The museum has had what is known as a Custer Colt in our collection for years. While it was already a significant firearm in our collection, new information has made it possibly one of the more historically significant Colt’s in any collection anywhere. A “Custer Colt” is a well-known term for historians and collectors. It’s a Colt revolver within a serial number range that gives it an increased possibility of having been issued to Custer’s Seventh Cavalry and possibly used on the Battle of Little Bighorn in 1876. However, while there are roughly 8,000 Colts that fit within the Custer serial number range, there were only about 700 Seventh Cavalrymen engaged in Little Bighorn. So the chances of a Custer Colt having any relation to one of Custer’s men is pretty low. Also take into account that about 250 of the Seventh Cavalry died during the battle. Most of their firearms would have ultimately been acquired by the victorious Lakota Sioux, Northern Cheyenne and Arapahos. So, just 700 Colts that have 142 years’ worth of mostly unknown fates. The museum recently decided to revisit our Custer Colt to see if any new information had surfaced over the years to help tell its story. Imagine our excitement when it had! An auction back in 2014 saw the sale of a Custer Colt with serial #4815 which had an interesting story attached. The auction provenance mentioned a document found in the walls of Ft. Abraham Lincoln during its demolition. The document outlined the proceedings of an inquiry held on April 24, 1876, just two months before Little Bighorn, against Lt. William Van Wyck Reily of the Seventh Cavalry. At issue was Reily allowing his service issued Colt revolver to be stolen – possibly by one of the other cavalrymen. Lt. Reily was required to repay the U.S. for the loss and was issued revolver serial #4815 as a replacement. Reily’s stolen revolver, the document stated, was none other than the museum’s #5126! Though we are still authenticating this document, this new information possibly gives our firearm not only a direct link to Custer’s Seventh Calvary, but to an exact individual. We can’t fully express how EXTREMELY RARE this is. The news of this discovery has already attracted visits from a few of the most knowledgeable firearm experts in the field. They have all stated that the gun appears to be an absolutely authentic Custer Colt. We will keep our audience posted with any updates to this story. Lt. Reily died on Little Bighorn just two months after losing his Colt #5126. It is currently on display here at the museum .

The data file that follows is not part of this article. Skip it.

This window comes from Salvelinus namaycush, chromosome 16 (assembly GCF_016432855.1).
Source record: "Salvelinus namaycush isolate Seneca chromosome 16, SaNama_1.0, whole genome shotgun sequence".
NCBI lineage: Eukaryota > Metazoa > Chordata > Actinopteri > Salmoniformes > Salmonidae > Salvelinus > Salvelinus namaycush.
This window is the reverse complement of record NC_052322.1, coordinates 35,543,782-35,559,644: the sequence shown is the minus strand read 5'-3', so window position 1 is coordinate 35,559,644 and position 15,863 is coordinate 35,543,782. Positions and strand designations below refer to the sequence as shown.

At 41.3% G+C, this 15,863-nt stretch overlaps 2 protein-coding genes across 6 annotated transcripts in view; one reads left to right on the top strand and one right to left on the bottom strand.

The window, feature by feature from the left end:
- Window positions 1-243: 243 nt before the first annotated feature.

32 – A Very Significant Firearm
By Museum of Northwest Colorado